In keeping on with our study of Consider This, Charlotte Mason and the Classical Tradition by Karen Glass, let's turn to Chapter Six, 'Drawing the Circle Closed'. Chapter Six is very short. Here Glass draws a circle based on her ideas presented in Chapters Three, Four, and Five. It was somewhat of a review of former chapters in what appears to be an attempt to connect the dots.
In Chapter Three, we learned that classical educators didn't separate character training from academics. Glass asserts that knowledge transformed into action becomes virtue.
In Chapter Four, Glass shows us that one must be humble in order to be teachable. This idea of humility aligns with Charlotte Mason's Principle 3.
In Chapter Five, we begin the study of was Glass has termed, 'synthetic thinking', which is based on Charlotte's writings. Basically, synthetic thinking is developing what Charlotte calls the 'Science of Relations' in her Principle 12.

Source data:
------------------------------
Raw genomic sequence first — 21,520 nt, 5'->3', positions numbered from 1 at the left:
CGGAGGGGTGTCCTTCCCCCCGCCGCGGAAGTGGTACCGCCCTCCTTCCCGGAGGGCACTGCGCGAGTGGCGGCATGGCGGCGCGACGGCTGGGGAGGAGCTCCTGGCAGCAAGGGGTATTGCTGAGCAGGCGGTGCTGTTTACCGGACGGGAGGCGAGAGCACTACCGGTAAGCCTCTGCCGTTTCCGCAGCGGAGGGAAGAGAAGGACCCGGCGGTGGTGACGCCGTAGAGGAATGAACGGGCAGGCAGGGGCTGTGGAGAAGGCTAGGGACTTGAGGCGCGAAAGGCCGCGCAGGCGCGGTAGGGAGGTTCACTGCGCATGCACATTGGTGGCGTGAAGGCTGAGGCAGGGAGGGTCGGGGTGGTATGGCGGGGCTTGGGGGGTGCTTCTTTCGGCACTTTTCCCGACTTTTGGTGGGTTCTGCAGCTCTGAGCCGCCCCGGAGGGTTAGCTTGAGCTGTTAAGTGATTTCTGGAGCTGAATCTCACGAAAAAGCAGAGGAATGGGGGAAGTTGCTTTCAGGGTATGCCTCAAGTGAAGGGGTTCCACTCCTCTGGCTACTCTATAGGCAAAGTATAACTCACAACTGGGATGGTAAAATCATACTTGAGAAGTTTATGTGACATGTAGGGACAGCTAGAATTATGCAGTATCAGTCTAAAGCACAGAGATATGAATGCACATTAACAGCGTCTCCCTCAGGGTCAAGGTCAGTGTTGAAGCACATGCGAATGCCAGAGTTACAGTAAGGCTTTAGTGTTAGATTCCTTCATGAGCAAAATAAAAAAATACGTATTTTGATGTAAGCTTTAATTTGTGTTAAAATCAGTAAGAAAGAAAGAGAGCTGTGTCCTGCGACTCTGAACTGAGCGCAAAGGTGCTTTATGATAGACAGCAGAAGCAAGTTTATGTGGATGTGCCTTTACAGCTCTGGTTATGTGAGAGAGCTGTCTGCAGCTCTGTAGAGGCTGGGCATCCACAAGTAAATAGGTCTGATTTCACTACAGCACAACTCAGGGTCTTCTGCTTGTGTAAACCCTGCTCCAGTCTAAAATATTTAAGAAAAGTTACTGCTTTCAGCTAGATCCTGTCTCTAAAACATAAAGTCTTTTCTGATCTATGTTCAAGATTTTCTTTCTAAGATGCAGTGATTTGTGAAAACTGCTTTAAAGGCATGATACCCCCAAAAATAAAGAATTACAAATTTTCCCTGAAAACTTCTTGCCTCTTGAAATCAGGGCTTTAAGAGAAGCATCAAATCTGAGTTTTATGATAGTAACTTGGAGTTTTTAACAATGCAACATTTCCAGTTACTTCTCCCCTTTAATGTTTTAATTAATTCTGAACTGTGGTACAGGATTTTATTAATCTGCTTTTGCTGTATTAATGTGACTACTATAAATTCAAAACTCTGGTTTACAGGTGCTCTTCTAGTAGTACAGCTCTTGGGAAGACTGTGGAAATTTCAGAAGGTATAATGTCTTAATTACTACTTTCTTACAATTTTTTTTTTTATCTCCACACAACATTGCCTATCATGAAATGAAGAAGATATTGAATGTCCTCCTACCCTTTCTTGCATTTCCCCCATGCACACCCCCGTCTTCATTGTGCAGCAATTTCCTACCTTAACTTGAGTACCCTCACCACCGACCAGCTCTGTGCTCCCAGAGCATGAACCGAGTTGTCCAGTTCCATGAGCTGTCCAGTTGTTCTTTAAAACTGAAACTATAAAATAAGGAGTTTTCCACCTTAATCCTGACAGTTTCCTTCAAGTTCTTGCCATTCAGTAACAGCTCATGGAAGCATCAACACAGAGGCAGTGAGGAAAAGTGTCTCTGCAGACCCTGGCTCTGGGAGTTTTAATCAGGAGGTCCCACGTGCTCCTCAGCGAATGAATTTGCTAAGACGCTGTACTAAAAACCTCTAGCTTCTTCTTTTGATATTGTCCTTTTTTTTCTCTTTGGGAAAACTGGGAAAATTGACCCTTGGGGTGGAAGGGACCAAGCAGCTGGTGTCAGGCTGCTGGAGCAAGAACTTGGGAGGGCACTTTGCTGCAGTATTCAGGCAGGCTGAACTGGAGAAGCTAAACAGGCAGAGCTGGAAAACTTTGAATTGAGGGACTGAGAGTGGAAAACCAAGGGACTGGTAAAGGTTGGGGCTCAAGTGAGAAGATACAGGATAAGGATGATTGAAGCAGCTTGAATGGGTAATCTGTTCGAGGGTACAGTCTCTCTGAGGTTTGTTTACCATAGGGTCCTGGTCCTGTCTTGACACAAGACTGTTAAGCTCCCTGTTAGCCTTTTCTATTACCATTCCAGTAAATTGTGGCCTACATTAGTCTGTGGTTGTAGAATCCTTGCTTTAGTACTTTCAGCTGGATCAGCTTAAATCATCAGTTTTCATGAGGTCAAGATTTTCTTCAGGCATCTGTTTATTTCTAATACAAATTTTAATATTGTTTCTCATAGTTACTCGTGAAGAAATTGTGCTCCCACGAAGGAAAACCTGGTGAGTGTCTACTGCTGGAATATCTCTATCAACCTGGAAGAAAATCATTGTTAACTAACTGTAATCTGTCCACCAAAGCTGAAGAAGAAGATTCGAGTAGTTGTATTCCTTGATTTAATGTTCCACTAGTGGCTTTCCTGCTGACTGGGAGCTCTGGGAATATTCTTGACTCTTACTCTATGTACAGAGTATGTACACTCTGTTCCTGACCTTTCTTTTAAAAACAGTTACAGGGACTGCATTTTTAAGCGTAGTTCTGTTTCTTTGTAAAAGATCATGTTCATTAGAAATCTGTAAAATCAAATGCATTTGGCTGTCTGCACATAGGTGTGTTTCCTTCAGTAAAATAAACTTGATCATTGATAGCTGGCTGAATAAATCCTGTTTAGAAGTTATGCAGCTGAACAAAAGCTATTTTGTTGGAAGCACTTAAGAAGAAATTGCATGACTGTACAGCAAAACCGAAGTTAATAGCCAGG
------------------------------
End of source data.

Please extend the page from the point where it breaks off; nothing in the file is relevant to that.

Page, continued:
In Chapter Six, Glass states,
These three things - pursuit of virtue, humility, and synthetic thinking that motivates to right action - form a complete circle that is the essence, the heart of what motivated the classical educators. We might call it the "classical ideal." It is a pivot, or the hub around which all classical educational methods revolve. (Ch. 6, p. 47)It appears that Glass has reduced classical education to three elements, virtue, humility, and synthetic thinking. She then pulls from Charlotte Mason's philosophy to mesh her ideas with these three elements. I'm interested to see what Glass has in store for the second half of Consider This and whether or not she can close the gap between Classical Tradition and a Charlotte Mason education.